Bailey's teammates said he had an interception in his first full practice, so they think he is ready to be back in the lineup. The Broncos figure to take an aggressive approach against Jaguars backup quarterback Chad Henne, so the Broncos defensive backs will have plenty opportunity to work in man coverage. The Jaguars have lined up with two wide receivers in the formation the majority of the time over their first five games so that would put the Broncos in their base 4-3 against that for the most part.
Monday, we wondered if San Diego Chargers coach Mike McCoy would be interested in a reunion with Tim Tebow.

It turns out our instincts were right. Neither the Chargers nor any other team in the NFL put a waiver claim on Tebow, who was cut by the New York Jets. I am not surprised AFC West teams passed on the former Denver quarterback.

Of course, that could change. Tebow is now a free agent. Could the Chargers and McCoy, who was Tebow’s offensive coordinator in Denver, or another AFC West team make a play for Tebow? I wouldn’t count on it.

In other AFC West notes:

Meet No. 1 overall pick Eric Fisher -- Everyman.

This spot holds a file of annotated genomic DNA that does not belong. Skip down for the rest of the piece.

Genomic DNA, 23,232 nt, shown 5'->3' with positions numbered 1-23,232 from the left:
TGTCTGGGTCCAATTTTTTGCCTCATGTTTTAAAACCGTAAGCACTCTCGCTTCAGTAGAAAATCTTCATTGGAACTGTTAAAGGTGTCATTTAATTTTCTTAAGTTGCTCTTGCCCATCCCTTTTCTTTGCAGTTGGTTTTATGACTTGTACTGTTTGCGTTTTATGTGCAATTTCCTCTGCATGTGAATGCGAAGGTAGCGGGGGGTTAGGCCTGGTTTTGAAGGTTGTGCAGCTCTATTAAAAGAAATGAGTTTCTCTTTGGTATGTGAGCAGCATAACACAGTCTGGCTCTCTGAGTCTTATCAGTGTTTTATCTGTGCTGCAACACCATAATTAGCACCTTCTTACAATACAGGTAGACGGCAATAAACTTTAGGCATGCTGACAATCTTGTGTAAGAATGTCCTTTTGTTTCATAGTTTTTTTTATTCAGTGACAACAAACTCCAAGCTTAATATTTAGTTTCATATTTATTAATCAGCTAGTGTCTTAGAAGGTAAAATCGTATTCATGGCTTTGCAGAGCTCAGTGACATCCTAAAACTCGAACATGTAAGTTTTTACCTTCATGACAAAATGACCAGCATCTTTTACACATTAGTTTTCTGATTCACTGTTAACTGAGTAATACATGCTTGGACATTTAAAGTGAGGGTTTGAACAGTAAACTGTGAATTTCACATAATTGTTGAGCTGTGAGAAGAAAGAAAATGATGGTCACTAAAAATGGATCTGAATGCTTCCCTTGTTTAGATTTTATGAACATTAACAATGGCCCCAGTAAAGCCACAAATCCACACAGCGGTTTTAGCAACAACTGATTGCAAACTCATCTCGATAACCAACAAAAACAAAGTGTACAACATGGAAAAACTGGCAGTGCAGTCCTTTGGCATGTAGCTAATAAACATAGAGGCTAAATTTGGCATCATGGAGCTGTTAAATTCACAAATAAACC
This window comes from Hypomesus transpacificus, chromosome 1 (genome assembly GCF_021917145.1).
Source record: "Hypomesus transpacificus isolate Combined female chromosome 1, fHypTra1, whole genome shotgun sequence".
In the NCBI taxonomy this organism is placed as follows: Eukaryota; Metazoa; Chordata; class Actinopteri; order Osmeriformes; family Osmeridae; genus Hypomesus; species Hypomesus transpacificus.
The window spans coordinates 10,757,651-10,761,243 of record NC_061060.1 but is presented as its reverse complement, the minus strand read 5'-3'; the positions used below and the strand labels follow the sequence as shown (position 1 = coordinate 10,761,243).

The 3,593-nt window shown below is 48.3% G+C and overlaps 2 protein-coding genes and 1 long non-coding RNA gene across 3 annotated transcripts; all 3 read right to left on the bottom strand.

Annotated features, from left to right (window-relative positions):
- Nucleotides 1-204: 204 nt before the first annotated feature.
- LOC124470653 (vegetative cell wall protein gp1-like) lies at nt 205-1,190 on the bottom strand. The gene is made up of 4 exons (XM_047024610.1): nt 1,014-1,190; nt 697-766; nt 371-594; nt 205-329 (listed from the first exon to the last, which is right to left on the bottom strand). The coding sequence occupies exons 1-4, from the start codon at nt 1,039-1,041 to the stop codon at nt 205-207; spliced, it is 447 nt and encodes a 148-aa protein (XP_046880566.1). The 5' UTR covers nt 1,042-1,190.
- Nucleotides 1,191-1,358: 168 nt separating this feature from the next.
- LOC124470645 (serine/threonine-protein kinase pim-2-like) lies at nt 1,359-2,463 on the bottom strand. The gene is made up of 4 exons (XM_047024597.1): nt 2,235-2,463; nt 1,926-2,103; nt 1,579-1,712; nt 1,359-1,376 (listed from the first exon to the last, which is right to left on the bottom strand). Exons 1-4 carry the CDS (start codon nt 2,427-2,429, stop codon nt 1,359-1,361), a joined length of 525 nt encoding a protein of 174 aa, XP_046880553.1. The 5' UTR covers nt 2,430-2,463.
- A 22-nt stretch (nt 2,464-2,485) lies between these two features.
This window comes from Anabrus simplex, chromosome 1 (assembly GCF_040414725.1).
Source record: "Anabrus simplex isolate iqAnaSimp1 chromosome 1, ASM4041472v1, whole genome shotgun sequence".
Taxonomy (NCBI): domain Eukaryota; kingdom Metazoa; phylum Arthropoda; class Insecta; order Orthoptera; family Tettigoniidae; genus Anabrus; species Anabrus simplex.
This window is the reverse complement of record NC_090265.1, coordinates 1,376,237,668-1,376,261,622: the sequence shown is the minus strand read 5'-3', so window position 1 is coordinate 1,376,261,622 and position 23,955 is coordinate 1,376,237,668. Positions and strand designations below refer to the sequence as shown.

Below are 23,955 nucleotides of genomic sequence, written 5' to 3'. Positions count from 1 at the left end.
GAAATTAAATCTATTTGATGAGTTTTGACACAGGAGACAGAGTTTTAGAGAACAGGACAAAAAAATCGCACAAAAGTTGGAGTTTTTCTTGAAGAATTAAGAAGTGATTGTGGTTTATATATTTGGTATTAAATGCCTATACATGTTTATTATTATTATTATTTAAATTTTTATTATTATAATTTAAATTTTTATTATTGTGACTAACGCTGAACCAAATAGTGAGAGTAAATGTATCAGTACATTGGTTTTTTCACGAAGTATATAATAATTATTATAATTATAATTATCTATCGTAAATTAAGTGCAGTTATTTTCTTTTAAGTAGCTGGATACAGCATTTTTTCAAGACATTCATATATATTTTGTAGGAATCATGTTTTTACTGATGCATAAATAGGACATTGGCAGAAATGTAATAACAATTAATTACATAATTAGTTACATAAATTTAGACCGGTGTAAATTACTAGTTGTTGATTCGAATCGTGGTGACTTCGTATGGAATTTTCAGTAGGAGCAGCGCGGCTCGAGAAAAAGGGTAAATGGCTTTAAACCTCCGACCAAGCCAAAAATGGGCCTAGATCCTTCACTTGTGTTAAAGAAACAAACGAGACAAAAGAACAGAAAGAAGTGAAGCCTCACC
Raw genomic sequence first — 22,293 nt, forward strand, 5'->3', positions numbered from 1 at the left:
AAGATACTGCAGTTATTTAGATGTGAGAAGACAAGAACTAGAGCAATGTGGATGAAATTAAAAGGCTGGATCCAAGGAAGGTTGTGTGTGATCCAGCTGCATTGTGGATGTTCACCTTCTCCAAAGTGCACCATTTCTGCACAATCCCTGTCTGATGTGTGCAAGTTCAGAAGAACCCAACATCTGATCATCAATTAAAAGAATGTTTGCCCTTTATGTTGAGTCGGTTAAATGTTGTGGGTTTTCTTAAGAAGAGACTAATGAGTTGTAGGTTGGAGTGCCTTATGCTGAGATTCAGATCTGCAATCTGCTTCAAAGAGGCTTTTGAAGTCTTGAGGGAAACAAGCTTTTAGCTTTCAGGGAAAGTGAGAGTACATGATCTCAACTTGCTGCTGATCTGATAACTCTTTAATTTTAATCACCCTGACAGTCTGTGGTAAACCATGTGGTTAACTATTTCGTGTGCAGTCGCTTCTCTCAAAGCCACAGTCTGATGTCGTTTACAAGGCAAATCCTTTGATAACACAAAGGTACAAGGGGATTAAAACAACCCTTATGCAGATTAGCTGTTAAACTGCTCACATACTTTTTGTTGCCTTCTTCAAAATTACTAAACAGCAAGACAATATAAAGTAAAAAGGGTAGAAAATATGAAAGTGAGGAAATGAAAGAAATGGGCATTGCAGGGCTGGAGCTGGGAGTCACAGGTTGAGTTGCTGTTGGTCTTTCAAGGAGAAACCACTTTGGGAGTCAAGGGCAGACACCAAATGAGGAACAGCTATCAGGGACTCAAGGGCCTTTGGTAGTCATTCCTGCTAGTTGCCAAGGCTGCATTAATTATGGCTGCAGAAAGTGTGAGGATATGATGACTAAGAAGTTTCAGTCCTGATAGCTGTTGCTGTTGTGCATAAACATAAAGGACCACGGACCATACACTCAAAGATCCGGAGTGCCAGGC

The Broncos signed Brigham Young defensive tackle Romney Fuga. Denver previously added 15 undrafted free agents.

The Raiders signed kicker Eddy Carmona. He was with the team last summer. Teams have a backup kicker in the preseason.

Jacksonville receiver Justin Blackmon has been suspended for the first four games of the season. The Jaguars play against the Chiefs and Raiders in the first two weeks of the season.

Draft first take: Chiefs

January, 12, 2011
1/12/11
12:00
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This is the third in a series looking at the potential draft direction of the teams in the AFC West:

Drafting: 21

Needs: Receiver, offensive line, linebacker, defensive line.

Possible first-round picks

Justin Blackmon, WR, Oklahoma State: The Chiefs could really use a No. 2 receiver to complement and take pressure off of No. 1 receiver Dwayne Bowe. Blackmon has a lot of upside. The Chiefs probably would jump at Alabama receiver Julio Jones if he fell to No. 21.

Anthony Castonzo, RT, Boston College: If the Chiefs want to replace Barry Richardson, Castonzo could be a real option. He is considered to be NFL ready and he would be a nice addition to a solid, but aging offensive line.

J.J. Watt, DE, Wisconsin: Watt is a versatile player who could help a young defensive front. He is a good pass-rusher, which Kansas City needs.

Wild card: The Chiefs have picked in the top five in the past three seasons, so they are not used to be picking this low. GM Scott Pioli has proved to be very patient in the draft, so I’d be surprised if he moved up into the top of the draft. But because the Chiefs are still young and have needs, Kansas City could perhaps make a modest move up the draft board if it wants to make a run at a player like Jones or Purdue pass-rusher Ryan Kerrigan.